Ambiguity of the Concept of Death: a Comparison of ‘Do Not Go Gentle Into That Good Night?and ‘Because I Could Not Stop for Death

1207 Words Dec 24th, 2007 5 Pages
Who does not cower in fear upon the thought of death? Almost everybody does! However, people have differing views on the abstract idea of dying. In examining the poem "Because I Could Not Stop For Death? by Emily Dickinson and "Do Not Go Gentle Into That Good Night? by Dylan Thomas, it is evident that the poets use contrasting and comparative techniques in their unique presentations of the concept of death. In the poem "Because I Could Not Stop For Death? Emily Dickinson presents the idea of acceptance of death, whereas in the poem "Do Not Go Gentle Into That Good Night? Dylan Thomas presents the idea of refusal and opposition to death. Despite the differences in theme, these two poets both use similar figurative language devices, such as …show more content…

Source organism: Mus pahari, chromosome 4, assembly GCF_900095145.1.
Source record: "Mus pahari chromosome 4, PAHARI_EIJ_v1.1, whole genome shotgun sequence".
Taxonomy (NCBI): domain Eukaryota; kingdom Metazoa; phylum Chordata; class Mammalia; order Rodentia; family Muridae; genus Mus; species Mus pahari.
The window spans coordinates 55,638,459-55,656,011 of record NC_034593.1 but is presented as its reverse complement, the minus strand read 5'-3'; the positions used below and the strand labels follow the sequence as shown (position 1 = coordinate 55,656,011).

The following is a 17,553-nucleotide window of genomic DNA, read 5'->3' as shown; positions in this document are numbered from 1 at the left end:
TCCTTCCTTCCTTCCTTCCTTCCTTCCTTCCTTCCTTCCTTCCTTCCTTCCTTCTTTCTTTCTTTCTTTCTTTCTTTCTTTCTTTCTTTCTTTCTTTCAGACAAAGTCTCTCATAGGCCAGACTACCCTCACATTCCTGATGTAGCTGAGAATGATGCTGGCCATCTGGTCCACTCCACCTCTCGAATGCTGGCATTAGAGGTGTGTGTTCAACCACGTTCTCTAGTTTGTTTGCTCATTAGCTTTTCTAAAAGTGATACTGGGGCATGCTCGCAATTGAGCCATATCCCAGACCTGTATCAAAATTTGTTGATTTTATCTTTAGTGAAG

Thomas structures his poem using a simple and tight formal structure to convey a sense of commanding to his father in overcoming death. The differences and similarities in the style and meter structure utilized by each poet, contributes to the presentation of their own unique ideas regarding death. Both of the poems explore the concept of death. However, through careful examination, although they are similar in a sense, one can distinguish the variation of the same theme. Theme is considered the most important element in a poem. In the poem "Do Not Go Gentle Into That Good Night? the theme undoubtedly revolves around death but approaches towards the refusal of death, encouraging readers to "rage? against the absurdity of death. Conversely, the theme of the poem "Because I Could Not Stop For Death?pertains to accepting death peacefully. In the poem "Because I Could Not Stop For Death? the speaker of the poem accepts death calmly as "He kindly stopped [es] for me [the speaker]? and takes the speaker to a carriage with nobody except a character named "immortality?. It is surprising that the speaker shows no signs of fear or grief but instead leaves behind her leisure and labour in return for "his [Death's]

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